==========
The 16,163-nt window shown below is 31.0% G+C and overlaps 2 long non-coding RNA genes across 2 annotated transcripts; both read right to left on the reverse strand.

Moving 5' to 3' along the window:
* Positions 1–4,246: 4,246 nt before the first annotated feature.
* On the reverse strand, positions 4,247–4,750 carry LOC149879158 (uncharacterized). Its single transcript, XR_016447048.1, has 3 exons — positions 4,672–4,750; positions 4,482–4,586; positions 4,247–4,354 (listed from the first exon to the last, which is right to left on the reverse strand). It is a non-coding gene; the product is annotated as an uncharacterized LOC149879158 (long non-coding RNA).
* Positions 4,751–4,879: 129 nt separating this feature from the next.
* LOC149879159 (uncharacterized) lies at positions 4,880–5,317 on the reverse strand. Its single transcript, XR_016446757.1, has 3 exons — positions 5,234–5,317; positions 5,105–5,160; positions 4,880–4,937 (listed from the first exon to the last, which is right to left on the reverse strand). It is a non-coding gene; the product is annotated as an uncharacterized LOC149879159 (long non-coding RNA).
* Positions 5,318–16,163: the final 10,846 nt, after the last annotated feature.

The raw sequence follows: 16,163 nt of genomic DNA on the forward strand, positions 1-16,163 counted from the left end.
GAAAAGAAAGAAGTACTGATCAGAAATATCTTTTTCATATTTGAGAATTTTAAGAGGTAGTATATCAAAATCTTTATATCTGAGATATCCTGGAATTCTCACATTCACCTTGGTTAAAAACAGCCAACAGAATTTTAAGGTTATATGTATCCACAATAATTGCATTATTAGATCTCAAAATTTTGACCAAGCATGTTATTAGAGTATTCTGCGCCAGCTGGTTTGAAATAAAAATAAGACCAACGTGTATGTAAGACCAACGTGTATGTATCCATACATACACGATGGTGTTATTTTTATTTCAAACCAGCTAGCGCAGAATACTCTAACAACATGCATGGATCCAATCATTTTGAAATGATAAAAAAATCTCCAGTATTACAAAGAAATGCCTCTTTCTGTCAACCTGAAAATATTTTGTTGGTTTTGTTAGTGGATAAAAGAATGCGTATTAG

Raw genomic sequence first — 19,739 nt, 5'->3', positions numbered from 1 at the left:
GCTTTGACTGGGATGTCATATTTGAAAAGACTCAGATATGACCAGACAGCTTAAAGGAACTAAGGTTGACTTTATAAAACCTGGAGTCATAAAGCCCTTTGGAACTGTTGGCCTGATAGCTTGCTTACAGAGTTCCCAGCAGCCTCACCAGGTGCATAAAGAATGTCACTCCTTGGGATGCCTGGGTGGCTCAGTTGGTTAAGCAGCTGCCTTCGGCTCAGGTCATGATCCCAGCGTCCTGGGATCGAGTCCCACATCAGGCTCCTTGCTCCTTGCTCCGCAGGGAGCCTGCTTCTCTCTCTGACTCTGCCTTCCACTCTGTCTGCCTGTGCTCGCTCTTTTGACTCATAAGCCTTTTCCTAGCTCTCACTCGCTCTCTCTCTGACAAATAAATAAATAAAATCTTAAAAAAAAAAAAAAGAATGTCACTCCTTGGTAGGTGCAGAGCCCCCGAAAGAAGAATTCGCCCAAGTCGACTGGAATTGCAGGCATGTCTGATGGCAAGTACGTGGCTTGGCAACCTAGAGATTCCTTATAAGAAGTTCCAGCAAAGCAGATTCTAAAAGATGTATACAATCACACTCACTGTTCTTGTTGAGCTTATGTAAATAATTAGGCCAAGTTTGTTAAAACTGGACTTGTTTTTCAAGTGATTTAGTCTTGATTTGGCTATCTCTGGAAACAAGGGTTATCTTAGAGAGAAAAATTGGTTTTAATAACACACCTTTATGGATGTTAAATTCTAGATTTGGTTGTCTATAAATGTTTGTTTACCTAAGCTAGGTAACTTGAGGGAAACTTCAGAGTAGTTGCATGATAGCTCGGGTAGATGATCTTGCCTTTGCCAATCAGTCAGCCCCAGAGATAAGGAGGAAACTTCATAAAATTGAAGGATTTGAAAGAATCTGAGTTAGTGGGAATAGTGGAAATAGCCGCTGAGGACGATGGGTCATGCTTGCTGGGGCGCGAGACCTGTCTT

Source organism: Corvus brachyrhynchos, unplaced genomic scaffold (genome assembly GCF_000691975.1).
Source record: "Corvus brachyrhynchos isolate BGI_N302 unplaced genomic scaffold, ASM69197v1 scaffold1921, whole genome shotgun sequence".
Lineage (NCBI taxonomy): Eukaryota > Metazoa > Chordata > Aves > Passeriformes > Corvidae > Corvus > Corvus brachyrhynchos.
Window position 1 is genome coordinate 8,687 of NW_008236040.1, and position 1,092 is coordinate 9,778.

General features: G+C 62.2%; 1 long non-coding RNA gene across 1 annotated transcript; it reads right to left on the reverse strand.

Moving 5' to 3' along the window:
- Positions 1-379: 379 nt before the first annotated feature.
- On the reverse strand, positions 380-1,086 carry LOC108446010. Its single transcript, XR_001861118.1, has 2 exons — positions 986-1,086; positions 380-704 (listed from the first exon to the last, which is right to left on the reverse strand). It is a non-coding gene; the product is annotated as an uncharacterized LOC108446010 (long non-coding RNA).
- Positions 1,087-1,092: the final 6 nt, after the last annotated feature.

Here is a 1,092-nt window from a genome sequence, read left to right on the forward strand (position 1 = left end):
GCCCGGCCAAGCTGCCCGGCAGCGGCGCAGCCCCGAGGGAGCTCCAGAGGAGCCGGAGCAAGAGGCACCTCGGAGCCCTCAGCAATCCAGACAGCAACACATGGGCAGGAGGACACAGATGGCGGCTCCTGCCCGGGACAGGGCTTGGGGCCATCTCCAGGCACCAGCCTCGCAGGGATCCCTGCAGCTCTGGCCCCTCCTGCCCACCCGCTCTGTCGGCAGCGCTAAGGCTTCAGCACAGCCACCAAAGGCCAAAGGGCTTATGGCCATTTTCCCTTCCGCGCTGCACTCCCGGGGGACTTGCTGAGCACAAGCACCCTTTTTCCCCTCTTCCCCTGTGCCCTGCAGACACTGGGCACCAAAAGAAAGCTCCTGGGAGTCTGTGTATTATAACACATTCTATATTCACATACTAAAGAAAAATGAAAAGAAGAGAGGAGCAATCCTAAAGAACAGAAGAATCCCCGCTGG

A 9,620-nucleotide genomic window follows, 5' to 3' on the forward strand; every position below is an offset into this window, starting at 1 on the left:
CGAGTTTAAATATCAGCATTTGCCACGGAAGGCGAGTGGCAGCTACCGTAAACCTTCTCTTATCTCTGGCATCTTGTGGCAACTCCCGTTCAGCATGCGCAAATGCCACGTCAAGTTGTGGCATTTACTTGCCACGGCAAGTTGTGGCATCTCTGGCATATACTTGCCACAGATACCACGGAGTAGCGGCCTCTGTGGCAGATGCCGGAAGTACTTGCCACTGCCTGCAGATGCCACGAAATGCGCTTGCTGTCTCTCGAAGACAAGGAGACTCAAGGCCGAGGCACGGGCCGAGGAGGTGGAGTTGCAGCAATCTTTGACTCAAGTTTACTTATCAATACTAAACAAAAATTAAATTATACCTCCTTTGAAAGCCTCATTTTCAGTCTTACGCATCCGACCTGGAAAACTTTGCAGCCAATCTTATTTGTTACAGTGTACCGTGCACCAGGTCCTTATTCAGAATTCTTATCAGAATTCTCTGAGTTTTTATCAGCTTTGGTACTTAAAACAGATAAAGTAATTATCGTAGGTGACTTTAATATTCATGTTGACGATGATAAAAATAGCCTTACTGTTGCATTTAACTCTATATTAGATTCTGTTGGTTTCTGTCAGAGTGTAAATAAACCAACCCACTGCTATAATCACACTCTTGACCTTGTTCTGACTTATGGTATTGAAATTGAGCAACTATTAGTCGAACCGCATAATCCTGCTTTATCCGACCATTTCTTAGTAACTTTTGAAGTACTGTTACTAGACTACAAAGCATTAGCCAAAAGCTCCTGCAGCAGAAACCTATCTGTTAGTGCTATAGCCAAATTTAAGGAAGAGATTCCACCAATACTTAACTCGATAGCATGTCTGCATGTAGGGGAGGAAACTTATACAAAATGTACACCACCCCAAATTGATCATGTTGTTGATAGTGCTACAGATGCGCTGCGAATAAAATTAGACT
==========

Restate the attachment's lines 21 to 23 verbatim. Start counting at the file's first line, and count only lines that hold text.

Here is a 1,092-nt window from a genome sequence, read left to right on the forward strand (position 1 = left end):
GCCCGGCCAAGCTGCCCGGCAGCGGCGCAGCCCCGAGGGAGCTCCAGAGGAGCCGGAGCAAGAGGCACCTCGGAGCCCTCAGCAATCCAGACAGCAACACATGGGCAGGAGGACACAGATGGCGGCTCCTGCCCGGGACAGGGCTTGGGGCCATCTCCAGGCACCAGCCTCGCAGGGATCCCTGCAGCTCTGGCCCCTCCTGCCCACCCGCTCTGTCGGCAGCGCTAAGGCTTCAGCACAGCCACCAAAGGCCAAAGGGCTTATGGCCATTTTCCCTTCCGCGCTGCACTCCCGGGGGACTTGCTGAGCACAAGCACCCTTTTTCCCCTCTTCCCCTGTGCCCTGCAGACACTGGGCACCAAAAGAAAGCTCCTGGGAGTCTGTGTATTATAACACATTCTATATTCACATACTAAAGAAAAATGAAAAGAAGAGAGGAGCAATCCTAAAGAACAGAAGAATCCCCGCTGG

A 9,620-nucleotide genomic window follows, 5' to 3' on the forward strand; every position below is an offset into this window, starting at 1 on the left: